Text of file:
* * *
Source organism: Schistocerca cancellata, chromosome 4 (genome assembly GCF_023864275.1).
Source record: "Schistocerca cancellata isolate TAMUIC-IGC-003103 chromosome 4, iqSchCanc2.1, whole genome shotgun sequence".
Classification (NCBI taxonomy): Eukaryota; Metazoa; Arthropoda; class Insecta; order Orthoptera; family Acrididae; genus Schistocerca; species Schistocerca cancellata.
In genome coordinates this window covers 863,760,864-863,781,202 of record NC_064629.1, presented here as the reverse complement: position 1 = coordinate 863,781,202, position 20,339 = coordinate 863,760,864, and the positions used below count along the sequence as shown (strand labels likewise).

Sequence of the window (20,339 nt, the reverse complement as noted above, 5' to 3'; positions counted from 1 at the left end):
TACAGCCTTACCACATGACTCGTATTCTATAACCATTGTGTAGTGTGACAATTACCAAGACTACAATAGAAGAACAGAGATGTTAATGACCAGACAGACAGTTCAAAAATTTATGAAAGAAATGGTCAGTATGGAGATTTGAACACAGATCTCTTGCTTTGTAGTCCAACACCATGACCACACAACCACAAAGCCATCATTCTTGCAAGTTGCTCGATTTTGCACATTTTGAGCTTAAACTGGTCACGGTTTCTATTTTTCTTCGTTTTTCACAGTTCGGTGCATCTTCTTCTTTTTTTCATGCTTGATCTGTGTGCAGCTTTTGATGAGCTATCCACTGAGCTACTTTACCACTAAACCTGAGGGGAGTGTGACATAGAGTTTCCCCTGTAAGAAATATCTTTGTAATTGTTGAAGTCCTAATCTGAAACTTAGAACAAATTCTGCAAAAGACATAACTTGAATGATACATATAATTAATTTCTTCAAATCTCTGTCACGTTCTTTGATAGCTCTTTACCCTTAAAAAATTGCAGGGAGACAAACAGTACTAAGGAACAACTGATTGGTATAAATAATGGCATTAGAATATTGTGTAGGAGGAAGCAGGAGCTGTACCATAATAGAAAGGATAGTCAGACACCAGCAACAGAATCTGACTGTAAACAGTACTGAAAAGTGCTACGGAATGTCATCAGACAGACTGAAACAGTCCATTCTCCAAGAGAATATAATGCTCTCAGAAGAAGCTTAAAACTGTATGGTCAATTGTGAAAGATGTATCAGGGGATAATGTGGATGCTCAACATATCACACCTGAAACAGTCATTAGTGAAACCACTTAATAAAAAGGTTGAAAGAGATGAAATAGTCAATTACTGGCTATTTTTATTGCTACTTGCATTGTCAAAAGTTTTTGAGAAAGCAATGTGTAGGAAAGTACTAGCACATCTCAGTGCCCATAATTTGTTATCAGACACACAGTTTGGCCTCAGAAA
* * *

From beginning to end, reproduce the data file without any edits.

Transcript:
Source organism: Schistocerca cancellata, chromosome 4 (genome assembly GCF_023864275.1).
Source record: "Schistocerca cancellata isolate TAMUIC-IGC-003103 chromosome 4, iqSchCanc2.1, whole genome shotgun sequence".
Classification (NCBI taxonomy): Eukaryota; Metazoa; Arthropoda; class Insecta; order Orthoptera; family Acrididae; genus Schistocerca; species Schistocerca cancellata.
In genome coordinates this window covers 863,760,864-863,781,202 of record NC_064629.1, presented here as the reverse complement: position 1 = coordinate 863,781,202, position 20,339 = coordinate 863,760,864, and the positions used below count along the sequence as shown (strand labels likewise).

Sequence of the window (20,339 nt, the reverse complement as noted above, 5' to 3'; positions counted from 1 at the left end):
TACAGCCTTACCACATGACTCGTATTCTATAACCATTGTGTAGTGTGACAATTACCAAGACTACAATAGAAGAACAGAGATGTTAATGACCAGACAGACAGTTCAAAAATTTATGAAAGAAATGGTCAGTATGGAGATTTGAACACAGATCTCTTGCTTTGTAGTCCAACACCATGACCACACAACCACAAAGCCATCATTCTTGCAAGTTGCTCGATTTTGCACATTTTGAGCTTAAACTGGTCACGGTTTCTATTTTTCTTCGTTTTTCACAGTTCGGTGCATCTTCTTCTTTTTTTCATGCTTGATCTGTGTGCAGCTTTTGATGAGCTATCCACTGAGCTACTTTACCACTAAACCTGAGGGGAGTGTGACATAGAGTTTCCCCTGTAAGAAATATCTTTGTAATTGTTGAAGTCCTAATCTGAAACTTAGAACAAATTCTGCAAAAGACATAACTTGAATGATACATATAATTAATTTCTTCAAATCTCTGTCACGTTCTTTGATAGCTCTTTACCCTTAAAAAATTGCAGGGAGACAAACAGTACTAAGGAACAACTGATTGGTATAAATAATGGCATTAGAATATTGTGTAGGAGGAAGCAGGAGCTGTACCATAATAGAAAGGATAGTCAGACACCAGCAACAGAATCTGACTGTAAACAGTACTGAAAAGTGCTACGGAATGTCATCAGACAGACTGAAACAGTCCATTCTCCAAGAGAATATAATGCTCTCAGAAGAAGCTTAAAACTGTATGGTCAATTGTGAAAGATGTATCAGGGGATAATGTGGATGCTCAACATATCACACCTGAAACAGTCATTAGTGAAACCACTTAATAAAAAGGTTGAAAGAGATGAAATAGTCAATTACTGGCTATTTTTATTGCTACTTGCATTGTCAAAAGTTTTTGAGAAAGCAATGTGTAGGAAAGTACTAGCACATCTCAGTGCCCATAATTTGTTATCAGACACACAGTTTGGCCTCAGAAA